Waterparks dares to step out of punk genre

Waterparks dares to step out of punk genre

Jamie Glenn

New age pop-punk band Waterparks has released their debut album “DOUBLE DARE” in which the trio works to mirror influences from other genres of Electronic Dance Music while working to carry soft alternative rock tones throughout their tracks. With only a handful of EPs and now a single full-length album under their belts, the three set a tone that is more diverse in its experimentation between many genres.

Though the band bleeds characteristics of many genres of music, they are mostly classified within the realm of pop-punk. Enthusiastic Generation X bands like Waterparks are attempting to redefine their music using old flavors and new techniques and change the genre of pop punk as a whole, as it makes its way back into the mainstream music scene.

With help from the Madden brothers, who are better known for founding the band “Good Charlotte,” this Houston trio composed of guitarist and lead vocalist Awsten Knight, guitarist and backing vocalist Geoff Wigington and drummer Otto Wood who have exposed a more fun and upbeat side of pop punk with tracks like “Royal,” “Take Her To the Moon,” “Dizzy” and “Little Violence.”

These tracks echo the sound Good Charlotte is known for. This sound showcases just how important influences from an older, more experienced band can impact the forefront of the pop-punk music scene as it reshapes itself to accommodate a new generation of listeners.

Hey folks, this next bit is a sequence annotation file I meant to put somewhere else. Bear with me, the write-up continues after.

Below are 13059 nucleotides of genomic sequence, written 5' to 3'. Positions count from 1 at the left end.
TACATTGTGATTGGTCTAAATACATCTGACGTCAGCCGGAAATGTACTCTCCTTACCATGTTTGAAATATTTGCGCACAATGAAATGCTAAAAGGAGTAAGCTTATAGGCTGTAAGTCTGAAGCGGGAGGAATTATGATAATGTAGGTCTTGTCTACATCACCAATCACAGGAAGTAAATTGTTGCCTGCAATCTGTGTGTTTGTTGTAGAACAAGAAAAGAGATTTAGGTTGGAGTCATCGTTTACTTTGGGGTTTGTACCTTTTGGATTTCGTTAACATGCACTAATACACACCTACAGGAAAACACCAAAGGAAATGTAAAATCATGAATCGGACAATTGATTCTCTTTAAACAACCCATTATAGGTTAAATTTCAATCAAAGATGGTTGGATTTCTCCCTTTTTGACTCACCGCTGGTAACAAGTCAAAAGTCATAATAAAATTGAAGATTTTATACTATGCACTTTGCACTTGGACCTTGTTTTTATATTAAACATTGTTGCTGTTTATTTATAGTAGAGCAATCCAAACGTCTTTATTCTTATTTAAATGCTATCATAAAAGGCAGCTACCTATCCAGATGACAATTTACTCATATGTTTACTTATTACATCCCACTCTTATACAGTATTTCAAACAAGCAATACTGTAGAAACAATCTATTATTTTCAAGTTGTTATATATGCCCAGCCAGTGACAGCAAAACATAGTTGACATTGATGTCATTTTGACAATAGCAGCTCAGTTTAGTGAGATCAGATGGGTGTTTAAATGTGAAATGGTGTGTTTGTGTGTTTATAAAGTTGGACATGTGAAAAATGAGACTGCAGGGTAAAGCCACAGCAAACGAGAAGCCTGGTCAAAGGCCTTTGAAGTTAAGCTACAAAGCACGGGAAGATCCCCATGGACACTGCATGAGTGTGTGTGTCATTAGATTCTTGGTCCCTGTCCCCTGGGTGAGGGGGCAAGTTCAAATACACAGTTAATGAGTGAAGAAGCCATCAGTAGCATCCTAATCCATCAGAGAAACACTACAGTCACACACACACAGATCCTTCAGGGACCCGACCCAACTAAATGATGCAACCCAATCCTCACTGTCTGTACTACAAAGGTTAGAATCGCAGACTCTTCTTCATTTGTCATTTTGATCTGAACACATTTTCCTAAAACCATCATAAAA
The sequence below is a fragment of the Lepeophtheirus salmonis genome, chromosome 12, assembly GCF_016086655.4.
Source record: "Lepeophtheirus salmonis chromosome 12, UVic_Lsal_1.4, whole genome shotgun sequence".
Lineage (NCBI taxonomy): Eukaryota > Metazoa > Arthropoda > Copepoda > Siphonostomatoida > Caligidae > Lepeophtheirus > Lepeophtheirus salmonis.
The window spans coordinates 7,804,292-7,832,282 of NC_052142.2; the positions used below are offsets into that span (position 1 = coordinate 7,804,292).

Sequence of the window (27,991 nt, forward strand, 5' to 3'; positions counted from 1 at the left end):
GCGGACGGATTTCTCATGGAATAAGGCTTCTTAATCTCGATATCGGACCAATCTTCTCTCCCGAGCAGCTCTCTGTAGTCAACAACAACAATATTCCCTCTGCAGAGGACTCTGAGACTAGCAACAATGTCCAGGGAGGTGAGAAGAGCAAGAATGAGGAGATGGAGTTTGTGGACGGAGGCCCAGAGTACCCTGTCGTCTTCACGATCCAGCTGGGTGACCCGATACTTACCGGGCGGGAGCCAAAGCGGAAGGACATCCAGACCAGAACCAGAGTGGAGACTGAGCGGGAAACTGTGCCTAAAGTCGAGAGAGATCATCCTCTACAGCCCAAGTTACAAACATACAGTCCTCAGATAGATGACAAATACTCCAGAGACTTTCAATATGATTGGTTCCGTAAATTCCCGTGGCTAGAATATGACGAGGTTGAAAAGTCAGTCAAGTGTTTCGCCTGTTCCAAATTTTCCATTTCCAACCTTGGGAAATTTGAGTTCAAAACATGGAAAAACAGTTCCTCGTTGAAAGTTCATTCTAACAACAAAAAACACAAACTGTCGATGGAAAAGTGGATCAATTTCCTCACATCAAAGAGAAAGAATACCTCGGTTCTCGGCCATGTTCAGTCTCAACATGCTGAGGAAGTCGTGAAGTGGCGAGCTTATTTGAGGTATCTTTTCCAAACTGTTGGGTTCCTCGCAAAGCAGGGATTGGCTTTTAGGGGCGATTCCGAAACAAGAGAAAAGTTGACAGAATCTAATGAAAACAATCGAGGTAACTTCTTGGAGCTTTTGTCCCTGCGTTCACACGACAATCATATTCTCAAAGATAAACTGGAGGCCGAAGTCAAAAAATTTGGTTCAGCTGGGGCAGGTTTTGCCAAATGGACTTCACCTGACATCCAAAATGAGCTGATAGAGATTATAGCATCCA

This generation craves bands that are willing to exceed the parameters the genre currently stands for. Waterparks does just that.

Songs like “Hawaii (Stay Awake),” “Palm Island,”  “I’ll Be Around” and “Gloom Boys” take on a more EDM-style punk. The tracks echo more energetic and melodic tones that are comprised of some computer generated sounds that add layers to the songs that are already charismatic and full of heart. These songs offer listeners a chance to cut loose and dance to some cross genre tunes.

The lead single titled “Stupid for You” is a love song following a memorable narrative that discusses a number of stereotypes, but doesn’t truly showcase the talent behind this group. Regardless the track is far too catchy and upbeat, leaving listeners wanting to hear it on a loop.

Some may wonder if tracks like “Powerless” and “21 Questions” fit within the album’s collective narrative. These songs are fast-moving and exude a tempo not fit for the slow nature of this that is stacked near the end of this record. Though these two tracks do offer a chance for listeners to step back and enjoy the change of pace, even if it’s only offered in two songs.

Fans of the earlier EPs in 2012 titled “Black Light” and “Airplane Conversations” showed a much heavier sound that leaned more towards the punk side of this band’s musical spectrum. It’s clear that the group is still working to fine-tune their overall sound. Some of this experimentation, in moments throughout “DOUBLE DARE,” can sound a bit messy or as if the band is playing it safe.

The lyrics of this album touch on topics regarding the innocence of youth, young love and a desire to discover new things. The effort that was demonstrated here can be appreciated as Waterparks fan base continues to grow.

Though the album was released late last year, “DOUBLE DARE” will bloom and flourish the most in the coming summer months. Waterparks may have a lot of growing left to do as a band but they are sure to be your new favorite discovery this summer.